When the Companies Act, 1956 was in force, public companies were permitted to grant loans, guarantees, and securities as long as they obtained prior permission from the Central Government to do so. The companies used to exercise a practice of borrowing funds and passing them to subsidiaries and other associate companies through inter-corporate loans.
However, when it came to compliance with the terms of the loan agreement, the holding companies used to take a step back, leaving the subsidiaries in the lurch. In order to put a stop to the exploitation of the subsidiaries, Section 185 of the Companies Act, 2013 came into force.
1. Understanding Section 185
Section 185 of the Companies Act, 2013 lays down certain restrictions with regard to the granting of loans to Directors in order to monitor their working.
2. Before the Amendment
The original Section 185 prohibited the companies from advancing any loan and/or giving any security or guarantee in relation to the loan taken by the Directors of the company or any other person in whom the Director is interested. If found guilty of non-compliance, penalties were allowed only to companies or to any recipient to whom such a loan, security, or a guarantee is provided.
3. After the Amendment
Section 185 (as amended by the Companies (Amendment) Act, 2017):
- Limits the prohibition on loans, advances, etc. to Directors of the company or its holding company or any partner of such Director or any partner of such Director or any firm in which such Director or relative is a partner.
- Allows the company to give a loan or guarantee or provide security in connection with any loan to any person/ entity in whom any of the Directors are interested, subject to:-
– Passing of Special Resolution by the company in a General Meeting (Approval of at least 75% of the members is required).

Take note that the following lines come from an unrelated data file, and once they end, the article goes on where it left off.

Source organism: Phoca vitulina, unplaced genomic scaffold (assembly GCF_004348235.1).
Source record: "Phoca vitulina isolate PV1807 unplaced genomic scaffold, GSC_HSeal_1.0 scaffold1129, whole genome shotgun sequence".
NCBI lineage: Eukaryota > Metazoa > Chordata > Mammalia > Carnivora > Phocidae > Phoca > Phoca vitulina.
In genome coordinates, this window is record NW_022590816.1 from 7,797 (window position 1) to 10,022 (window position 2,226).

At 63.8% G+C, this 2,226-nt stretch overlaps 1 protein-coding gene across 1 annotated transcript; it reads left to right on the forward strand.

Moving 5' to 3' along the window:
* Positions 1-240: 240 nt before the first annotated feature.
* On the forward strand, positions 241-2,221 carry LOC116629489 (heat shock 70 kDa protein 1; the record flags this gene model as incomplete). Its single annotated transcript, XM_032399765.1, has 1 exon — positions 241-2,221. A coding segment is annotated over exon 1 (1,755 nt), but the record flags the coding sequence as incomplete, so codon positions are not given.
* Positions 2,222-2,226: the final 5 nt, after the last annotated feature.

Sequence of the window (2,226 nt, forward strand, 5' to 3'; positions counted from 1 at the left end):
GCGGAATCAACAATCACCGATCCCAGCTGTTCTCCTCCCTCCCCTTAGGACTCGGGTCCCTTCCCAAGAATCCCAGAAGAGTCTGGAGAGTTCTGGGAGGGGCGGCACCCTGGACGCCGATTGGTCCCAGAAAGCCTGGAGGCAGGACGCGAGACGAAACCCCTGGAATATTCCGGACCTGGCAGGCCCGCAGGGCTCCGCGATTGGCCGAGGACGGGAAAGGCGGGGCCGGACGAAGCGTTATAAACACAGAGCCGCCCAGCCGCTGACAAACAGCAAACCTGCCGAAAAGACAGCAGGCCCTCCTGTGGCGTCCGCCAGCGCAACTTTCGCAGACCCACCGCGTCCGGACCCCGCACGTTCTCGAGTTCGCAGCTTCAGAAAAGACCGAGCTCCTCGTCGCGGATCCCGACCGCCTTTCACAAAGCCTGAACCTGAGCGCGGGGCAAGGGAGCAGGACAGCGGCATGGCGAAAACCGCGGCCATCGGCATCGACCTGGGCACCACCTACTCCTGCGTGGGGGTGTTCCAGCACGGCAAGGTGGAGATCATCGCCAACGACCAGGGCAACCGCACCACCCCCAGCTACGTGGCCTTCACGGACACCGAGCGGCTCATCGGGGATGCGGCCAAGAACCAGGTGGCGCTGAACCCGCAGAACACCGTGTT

– Utilization of loans by the borrowing company shall be solely for its principal business activities.
- The penalty provisions as set out under Section 185 (4) of the Act, in addition to the Company, now extends to an officer in default of the company (which includes any Director, Manager or KMP or any person in accordance with whose directions BODs are accustomed to act).
4. Exemptions With Regard to Loans Given to Directors
- Loans to the Managing Director or Whole Time Director:
The loans to MD or WTD may be given only if the following conditions are met with:-
– Where it is part of the Policy of Service of the company to grant loans to all employees.
– Pursuant to any scheme which is duly approved by the members by way of a Special Resolution
- Loans to Subsidiary Company:
Where the holding company grants the loan, guarantee or security to its wholly-owned subsidiary company, which uses the same for its principal activity of business only.
- Loans to Companies as part of Ordinary Business:
If the rate of interest charged on such loans is not lesser than the rate prescribed by RBI at the time, loans may be given to companies in the ordinary course of business.
- Loans given by Banks and Financial Institutions to Subsidiaries:
Grant of loan is permitted based on:-
– Where the holding company provides the security or guarantee with respect to
the loan made by the bank or any financial institution to the subsidiary company.
– The loan must be utilised for the subsidiary’s principal activity of the business.
5. Penalty Provisions
In any case where Section 185 is not complied with:-
– The Lending Company will be punishable with a fine not less than Rs. 5 lakh which can be extended to Rs 25 lakh (maximum).
– Any officer in default will be punishable with imprisonment for a term which may extend to 6 months or fine which shall not be less than Rs.5 lakh but which may extend to Rs.25 lakh.
– The recipient of the loan will be punishable with imprisonment which may extend to 6 months or with fine which shall not be less than Rs.5 lakhs but which may extend to Rs.25 lakhs or with both.
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